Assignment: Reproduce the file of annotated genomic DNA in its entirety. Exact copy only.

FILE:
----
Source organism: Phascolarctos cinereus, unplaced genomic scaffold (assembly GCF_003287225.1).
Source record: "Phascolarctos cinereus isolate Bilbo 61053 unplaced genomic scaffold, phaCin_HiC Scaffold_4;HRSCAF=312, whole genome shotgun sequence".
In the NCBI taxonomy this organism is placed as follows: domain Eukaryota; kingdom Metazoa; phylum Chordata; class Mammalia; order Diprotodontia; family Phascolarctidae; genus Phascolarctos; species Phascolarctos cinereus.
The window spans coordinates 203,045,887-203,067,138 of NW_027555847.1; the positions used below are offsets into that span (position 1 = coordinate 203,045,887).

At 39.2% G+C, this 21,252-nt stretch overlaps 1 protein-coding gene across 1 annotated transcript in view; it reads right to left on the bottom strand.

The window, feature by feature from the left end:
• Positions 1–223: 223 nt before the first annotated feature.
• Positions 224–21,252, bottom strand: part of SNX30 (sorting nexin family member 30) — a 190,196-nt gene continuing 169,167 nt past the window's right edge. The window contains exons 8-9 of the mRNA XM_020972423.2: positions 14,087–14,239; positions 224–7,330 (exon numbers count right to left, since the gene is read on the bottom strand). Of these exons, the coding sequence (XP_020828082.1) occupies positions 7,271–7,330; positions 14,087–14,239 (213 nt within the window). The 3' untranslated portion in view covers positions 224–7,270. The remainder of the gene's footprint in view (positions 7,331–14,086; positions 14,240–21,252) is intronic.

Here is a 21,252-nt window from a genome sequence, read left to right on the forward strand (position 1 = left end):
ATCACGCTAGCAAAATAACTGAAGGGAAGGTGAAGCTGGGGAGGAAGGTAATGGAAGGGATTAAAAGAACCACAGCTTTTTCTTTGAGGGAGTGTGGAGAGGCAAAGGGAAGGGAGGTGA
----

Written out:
Source organism: Phascolarctos cinereus, unplaced genomic scaffold (assembly GCF_003287225.1).
Source record: "Phascolarctos cinereus isolate Bilbo 61053 unplaced genomic scaffold, phaCin_HiC Scaffold_4;HRSCAF=312, whole genome shotgun sequence".
In the NCBI taxonomy this organism is placed as follows: domain Eukaryota; kingdom Metazoa; phylum Chordata; class Mammalia; order Diprotodontia; family Phascolarctidae; genus Phascolarctos; species Phascolarctos cinereus.
The window spans coordinates 203,045,887-203,067,138 of NW_027555847.1; the positions used below are offsets into that span (position 1 = coordinate 203,045,887).

At 39.2% G+C, this 21,252-nt stretch overlaps 1 protein-coding gene across 1 annotated transcript in view; it reads right to left on the bottom strand.

The window, feature by feature from the left end:
• Positions 1–223: 223 nt before the first annotated feature.
• Positions 224–21,252, bottom strand: part of SNX30 (sorting nexin family member 30) — a 190,196-nt gene continuing 169,167 nt past the window's right edge. The window contains exons 8-9 of the mRNA XM_020972423.2: positions 14,087–14,239; positions 224–7,330 (exon numbers count right to left, since the gene is read on the bottom strand). Of these exons, the coding sequence (XP_020828082.1) occupies positions 7,271–7,330; positions 14,087–14,239 (213 nt within the window). The 3' untranslated portion in view covers positions 224–7,270. The remainder of the gene's footprint in view (positions 7,331–14,086; positions 14,240–21,252) is intronic.

Here is a 21,252-nt window from a genome sequence, read left to right on the forward strand (position 1 = left end):
ATCACGCTAGCAAAATAACTGAAGGGAAGGTGAAGCTGGGGAGGAAGGTAATGGAAGGGATTAAAAGAACCACAGCTTTTTCTTTGAGGGAGTGTGGAGAGGCAAAGGGAAGGGAGGTGA